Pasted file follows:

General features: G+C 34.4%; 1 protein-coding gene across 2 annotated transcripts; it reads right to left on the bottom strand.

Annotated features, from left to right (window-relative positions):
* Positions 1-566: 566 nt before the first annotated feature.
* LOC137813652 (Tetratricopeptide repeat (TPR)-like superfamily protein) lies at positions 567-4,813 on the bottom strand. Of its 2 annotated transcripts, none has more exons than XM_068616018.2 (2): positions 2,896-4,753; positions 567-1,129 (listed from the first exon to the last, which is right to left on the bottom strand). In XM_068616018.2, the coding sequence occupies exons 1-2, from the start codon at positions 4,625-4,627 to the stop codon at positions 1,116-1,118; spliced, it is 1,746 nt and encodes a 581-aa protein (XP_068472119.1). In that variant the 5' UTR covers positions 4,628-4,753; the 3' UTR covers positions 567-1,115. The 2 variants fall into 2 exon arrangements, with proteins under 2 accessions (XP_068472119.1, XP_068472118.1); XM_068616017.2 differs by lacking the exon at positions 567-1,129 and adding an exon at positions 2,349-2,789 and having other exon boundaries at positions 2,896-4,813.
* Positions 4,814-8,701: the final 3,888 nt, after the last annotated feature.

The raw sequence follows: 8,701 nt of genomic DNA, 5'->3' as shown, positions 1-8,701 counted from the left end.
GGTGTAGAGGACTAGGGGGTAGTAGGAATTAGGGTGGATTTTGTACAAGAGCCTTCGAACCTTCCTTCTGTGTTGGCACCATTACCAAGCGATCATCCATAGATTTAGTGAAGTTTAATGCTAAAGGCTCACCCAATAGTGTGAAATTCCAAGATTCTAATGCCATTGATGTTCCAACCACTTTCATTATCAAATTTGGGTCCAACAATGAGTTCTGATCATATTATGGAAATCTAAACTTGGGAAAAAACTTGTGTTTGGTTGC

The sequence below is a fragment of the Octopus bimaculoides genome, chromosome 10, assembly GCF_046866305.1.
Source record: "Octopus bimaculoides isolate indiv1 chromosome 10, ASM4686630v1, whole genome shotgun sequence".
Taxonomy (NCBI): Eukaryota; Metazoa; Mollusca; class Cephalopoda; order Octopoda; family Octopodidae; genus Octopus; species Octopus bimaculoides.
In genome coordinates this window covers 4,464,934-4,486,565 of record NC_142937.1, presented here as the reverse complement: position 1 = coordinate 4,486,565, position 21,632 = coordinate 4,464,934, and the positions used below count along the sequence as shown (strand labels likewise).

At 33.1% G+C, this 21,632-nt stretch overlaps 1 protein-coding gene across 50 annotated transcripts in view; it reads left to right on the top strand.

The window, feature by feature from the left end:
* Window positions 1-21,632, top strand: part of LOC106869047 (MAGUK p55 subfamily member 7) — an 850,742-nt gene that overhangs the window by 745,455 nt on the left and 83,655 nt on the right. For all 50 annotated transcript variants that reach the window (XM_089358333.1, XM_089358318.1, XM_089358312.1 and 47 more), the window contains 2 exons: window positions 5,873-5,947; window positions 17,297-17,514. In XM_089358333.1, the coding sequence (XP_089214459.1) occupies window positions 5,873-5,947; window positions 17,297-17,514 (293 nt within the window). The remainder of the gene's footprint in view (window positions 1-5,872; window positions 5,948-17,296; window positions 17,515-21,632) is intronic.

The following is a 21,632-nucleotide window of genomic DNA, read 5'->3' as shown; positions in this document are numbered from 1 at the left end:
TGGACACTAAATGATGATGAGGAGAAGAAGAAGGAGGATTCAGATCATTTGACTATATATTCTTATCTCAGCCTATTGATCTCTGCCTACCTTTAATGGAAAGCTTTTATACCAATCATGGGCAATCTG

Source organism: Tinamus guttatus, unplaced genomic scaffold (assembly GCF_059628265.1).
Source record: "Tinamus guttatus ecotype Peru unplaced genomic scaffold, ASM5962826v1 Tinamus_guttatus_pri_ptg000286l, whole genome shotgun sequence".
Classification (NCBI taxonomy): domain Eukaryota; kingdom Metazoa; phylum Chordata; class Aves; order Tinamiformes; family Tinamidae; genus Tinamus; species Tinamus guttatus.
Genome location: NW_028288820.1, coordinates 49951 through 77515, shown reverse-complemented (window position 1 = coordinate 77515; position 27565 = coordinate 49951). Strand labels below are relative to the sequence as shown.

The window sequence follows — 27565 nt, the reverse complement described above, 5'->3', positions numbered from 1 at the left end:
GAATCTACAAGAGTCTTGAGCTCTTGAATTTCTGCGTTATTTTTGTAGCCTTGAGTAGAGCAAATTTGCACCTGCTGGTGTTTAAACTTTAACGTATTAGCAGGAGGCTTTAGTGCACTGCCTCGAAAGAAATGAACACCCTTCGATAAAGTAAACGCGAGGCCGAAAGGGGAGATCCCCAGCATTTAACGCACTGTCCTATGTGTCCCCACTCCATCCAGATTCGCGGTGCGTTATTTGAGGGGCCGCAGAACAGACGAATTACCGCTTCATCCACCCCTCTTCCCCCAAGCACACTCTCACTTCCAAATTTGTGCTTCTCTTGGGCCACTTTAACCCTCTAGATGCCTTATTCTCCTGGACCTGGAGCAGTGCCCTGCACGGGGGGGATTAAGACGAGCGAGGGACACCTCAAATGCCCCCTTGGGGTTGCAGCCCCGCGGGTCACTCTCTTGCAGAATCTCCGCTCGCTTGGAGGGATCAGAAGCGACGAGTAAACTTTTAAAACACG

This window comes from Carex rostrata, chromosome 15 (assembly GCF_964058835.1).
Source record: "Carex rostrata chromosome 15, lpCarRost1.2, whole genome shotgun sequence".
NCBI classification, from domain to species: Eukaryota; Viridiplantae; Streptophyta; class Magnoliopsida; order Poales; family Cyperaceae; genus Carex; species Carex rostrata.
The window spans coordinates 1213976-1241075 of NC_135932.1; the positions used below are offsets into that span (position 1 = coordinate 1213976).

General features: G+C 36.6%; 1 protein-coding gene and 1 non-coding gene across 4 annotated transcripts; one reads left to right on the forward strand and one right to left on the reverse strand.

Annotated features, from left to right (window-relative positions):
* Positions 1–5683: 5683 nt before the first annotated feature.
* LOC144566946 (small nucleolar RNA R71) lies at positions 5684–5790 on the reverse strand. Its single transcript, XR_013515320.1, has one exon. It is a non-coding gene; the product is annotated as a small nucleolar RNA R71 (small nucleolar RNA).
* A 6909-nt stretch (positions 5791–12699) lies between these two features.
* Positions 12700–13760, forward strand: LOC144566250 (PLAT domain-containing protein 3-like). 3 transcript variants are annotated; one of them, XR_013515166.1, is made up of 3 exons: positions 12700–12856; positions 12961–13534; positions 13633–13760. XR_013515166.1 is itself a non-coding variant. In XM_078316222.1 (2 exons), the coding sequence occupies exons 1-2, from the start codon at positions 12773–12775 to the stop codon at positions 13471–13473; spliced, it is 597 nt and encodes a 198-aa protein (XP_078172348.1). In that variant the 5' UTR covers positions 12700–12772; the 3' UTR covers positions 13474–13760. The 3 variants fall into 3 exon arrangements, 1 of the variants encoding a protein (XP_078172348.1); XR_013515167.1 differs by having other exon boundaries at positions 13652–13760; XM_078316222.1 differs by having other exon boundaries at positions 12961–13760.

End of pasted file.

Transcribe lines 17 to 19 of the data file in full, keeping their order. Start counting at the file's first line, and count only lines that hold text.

Source organism: Tinamus guttatus, unplaced genomic scaffold (assembly GCF_059628265.1).
Source record: "Tinamus guttatus ecotype Peru unplaced genomic scaffold, ASM5962826v1 Tinamus_guttatus_pri_ptg000286l, whole genome shotgun sequence".
Classification (NCBI taxonomy): domain Eukaryota; kingdom Metazoa; phylum Chordata; class Aves; order Tinamiformes; family Tinamidae; genus Tinamus; species Tinamus guttatus.